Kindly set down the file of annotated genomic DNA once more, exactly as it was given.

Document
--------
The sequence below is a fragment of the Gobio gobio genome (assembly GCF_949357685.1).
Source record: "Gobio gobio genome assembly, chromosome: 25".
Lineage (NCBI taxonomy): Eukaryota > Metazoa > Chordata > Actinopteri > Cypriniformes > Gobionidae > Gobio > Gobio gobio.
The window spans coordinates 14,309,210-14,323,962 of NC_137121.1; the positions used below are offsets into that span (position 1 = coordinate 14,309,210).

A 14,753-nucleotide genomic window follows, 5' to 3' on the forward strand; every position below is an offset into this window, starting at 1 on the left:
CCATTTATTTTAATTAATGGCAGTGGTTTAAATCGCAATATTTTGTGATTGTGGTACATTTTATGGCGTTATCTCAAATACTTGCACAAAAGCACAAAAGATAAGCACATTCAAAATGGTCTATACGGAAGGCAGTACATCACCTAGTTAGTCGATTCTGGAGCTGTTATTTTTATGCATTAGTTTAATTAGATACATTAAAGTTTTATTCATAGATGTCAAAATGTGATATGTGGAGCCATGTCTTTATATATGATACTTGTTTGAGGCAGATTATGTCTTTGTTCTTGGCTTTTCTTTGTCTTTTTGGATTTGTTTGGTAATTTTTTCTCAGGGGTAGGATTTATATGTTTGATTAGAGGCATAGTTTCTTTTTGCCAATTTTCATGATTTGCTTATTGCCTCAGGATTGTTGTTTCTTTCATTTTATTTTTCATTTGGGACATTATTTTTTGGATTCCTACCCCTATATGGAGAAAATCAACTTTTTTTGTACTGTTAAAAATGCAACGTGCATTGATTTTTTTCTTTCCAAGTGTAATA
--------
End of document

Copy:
The sequence below is a fragment of the Gobio gobio genome (assembly GCF_949357685.1).
Source record: "Gobio gobio genome assembly, chromosome: 25".
Lineage (NCBI taxonomy): Eukaryota > Metazoa > Chordata > Actinopteri > Cypriniformes > Gobionidae > Gobio > Gobio gobio.
The window spans coordinates 14,309,210-14,323,962 of NC_137121.1; the positions used below are offsets into that span (position 1 = coordinate 14,309,210).

A 14,753-nucleotide genomic window follows, 5' to 3' on the forward strand; every position below is an offset into this window, starting at 1 on the left:
CCATTTATTTTAATTAATGGCAGTGGTTTAAATCGCAATATTTTGTGATTGTGGTACATTTTATGGCGTTATCTCAAATACTTGCACAAAAGCACAAAAGATAAGCACATTCAAAATGGTCTATACGGAAGGCAGTACATCACCTAGTTAGTCGATTCTGGAGCTGTTATTTTTATGCATTAGTTTAATTAGATACATTAAAGTTTTATTCATAGATGTCAAAATGTGATATGTGGAGCCATGTCTTTATATATGATACTTGTTTGAGGCAGATTATGTCTTTGTTCTTGGCTTTTCTTTGTCTTTTTGGATTTGTTTGGTAATTTTTTCTCAGGGGTAGGATTTATATGTTTGATTAGAGGCATAGTTTCTTTTTGCCAATTTTCATGATTTGCTTATTGCCTCAGGATTGTTGTTTCTTTCATTTTATTTTTCATTTGGGACATTATTTTTTGGATTCCTACCCCTATATGGAGAAAATCAACTTTTTTTGTACTGTTAAAAATGCAACGTGCATTGATTTTTTTCTTTCCAAGTGTAATA